The answer is "yes" if you use magnets to stick your workout schedule and fitness goals on the fridge. The answer is "no" if you wear magnets around like an MS-version of the superhero Magneto. - Dave

A randomized placebo-controlled cross-over study using a low frequency magnetic field in the treatment of fatigue in multiple sclerosis

Maria Laura Lopes de Carvalho
Italian Multiple Sclerosis Society, Genova, Italy
Roberta Motta
Italian Multiple Sclerosis Society, Genova, Italy
Giovanna Konrad
Italian Multiple Sclerosis Society, Genova, Italy
Mario Alberto Battaglia
Department of Physiopathology, Experimental Medicine and Public Health, University of Siena, Italy
Giampaolo Brichetto
Italian Multiple Sclerosis Society/Italian Multiple Sclerosis Foundation, Genova, Italy

Background: Fatigue is one of the most common disabling symptoms in multiple sclerosis (MS). There is growing evidence in the literature for beneficial effects of magnetic fields on different MS symptoms and this has been reported to be beneficial in patients with MS, especially those with fatigue.

Objectives: The aim of the study was to assess the effects on primary fatigue with a pulsed systemic low frequency magnetic field by means of clinical scales in a population of MS subjects.
Methods: Randomized double-blind cross-over trial with 50 MS subjects with primary fatigue who were recruited among those followed as outpatients at the AISM Rehabilitation Centre, Genova, Italy. Subjects were randomized into two groups: magnetic field group and sham therapy group and evaluated with the Modified Fatigue Impact Scale (MFIS), the Fatigue Severity Scale (FSS), VAS and Time Walking Test 10 meter (TWT10m.) at the time points of the study. Each group received both sham therapy and magnetic field therapy with a wash-out period of 5 months. Subjects were treated for 24 min per session, three times per week, for 8 weeks. Statistical analysis was performed using multivariate analysis.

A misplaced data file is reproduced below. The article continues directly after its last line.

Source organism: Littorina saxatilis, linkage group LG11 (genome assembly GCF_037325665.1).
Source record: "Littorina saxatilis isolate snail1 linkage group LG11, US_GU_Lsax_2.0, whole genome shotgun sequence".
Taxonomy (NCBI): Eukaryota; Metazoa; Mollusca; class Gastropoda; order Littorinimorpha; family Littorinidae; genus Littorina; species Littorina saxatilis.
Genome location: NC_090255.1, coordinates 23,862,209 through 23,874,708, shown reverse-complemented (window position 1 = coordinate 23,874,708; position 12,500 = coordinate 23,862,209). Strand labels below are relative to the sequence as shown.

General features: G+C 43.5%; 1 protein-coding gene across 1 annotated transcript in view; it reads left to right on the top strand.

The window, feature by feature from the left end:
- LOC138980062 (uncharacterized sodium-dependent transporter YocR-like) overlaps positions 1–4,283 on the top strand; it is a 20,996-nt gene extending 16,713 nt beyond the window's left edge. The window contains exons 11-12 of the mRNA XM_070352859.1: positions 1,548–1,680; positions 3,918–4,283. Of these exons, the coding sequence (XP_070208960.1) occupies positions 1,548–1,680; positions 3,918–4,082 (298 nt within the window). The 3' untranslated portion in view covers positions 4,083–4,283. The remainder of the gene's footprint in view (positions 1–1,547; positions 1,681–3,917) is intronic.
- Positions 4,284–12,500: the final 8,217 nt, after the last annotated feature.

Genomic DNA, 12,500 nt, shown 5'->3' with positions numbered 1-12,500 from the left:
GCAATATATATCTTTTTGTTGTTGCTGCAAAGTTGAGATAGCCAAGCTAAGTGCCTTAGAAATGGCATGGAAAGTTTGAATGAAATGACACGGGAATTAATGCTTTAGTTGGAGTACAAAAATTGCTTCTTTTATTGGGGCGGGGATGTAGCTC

Results: Results showed a statistically significant improvement in MFIS Physical Score for T0 - T1 (p < 0.05) for TIME but not for TREATMENT and TIME*TREATMENT factors. No statistically significant differences were found for all other parameters considered in the study.

Conclusions: Exposure to a low frequency magnetic field, within the parameters of this treatment protocol, has no advantage over sham exposure in reducing the impact of fatigue.